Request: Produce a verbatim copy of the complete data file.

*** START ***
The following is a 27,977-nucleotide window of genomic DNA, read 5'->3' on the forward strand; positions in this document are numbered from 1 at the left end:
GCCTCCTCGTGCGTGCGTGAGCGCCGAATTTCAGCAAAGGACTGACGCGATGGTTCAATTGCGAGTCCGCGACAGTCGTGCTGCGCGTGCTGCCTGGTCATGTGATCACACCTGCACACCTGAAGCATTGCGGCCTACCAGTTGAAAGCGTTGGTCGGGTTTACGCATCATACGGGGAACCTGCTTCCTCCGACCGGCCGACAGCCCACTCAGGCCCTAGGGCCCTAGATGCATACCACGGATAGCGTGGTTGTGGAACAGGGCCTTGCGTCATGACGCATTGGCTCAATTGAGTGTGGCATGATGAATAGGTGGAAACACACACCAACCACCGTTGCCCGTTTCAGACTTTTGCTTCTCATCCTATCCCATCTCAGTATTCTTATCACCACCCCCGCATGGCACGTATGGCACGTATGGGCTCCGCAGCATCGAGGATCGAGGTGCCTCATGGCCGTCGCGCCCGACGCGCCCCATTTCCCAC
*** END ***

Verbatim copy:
The following is a 27,977-nucleotide window of genomic DNA, read 5'->3' on the forward strand; positions in this document are numbered from 1 at the left end:
GCCTCCTCGTGCGTGCGTGAGCGCCGAATTTCAGCAAAGGACTGACGCGATGGTTCAATTGCGAGTCCGCGACAGTCGTGCTGCGCGTGCTGCCTGGTCATGTGATCACACCTGCACACCTGAAGCATTGCGGCCTACCAGTTGAAAGCGTTGGTCGGGTTTACGCATCATACGGGGAACCTGCTTCCTCCGACCGGCCGACAGCCCACTCAGGCCCTAGGGCCCTAGATGCATACCACGGATAGCGTGGTTGTGGAACAGGGCCTTGCGTCATGACGCATTGGCTCAATTGAGTGTGGCATGATGAATAGGTGGAAACACACACCAACCACCGTTGCCCGTTTCAGACTTTTGCTTCTCATCCTATCCCATCTCAGTATTCTTATCACCACCCCCGCATGGCACGTATGGCACGTATGGGCTCCGCAGCATCGAGGATCGAGGTGCCTCATGGCCGTCGCGCCCGACGCGCCCCATTTCCCAC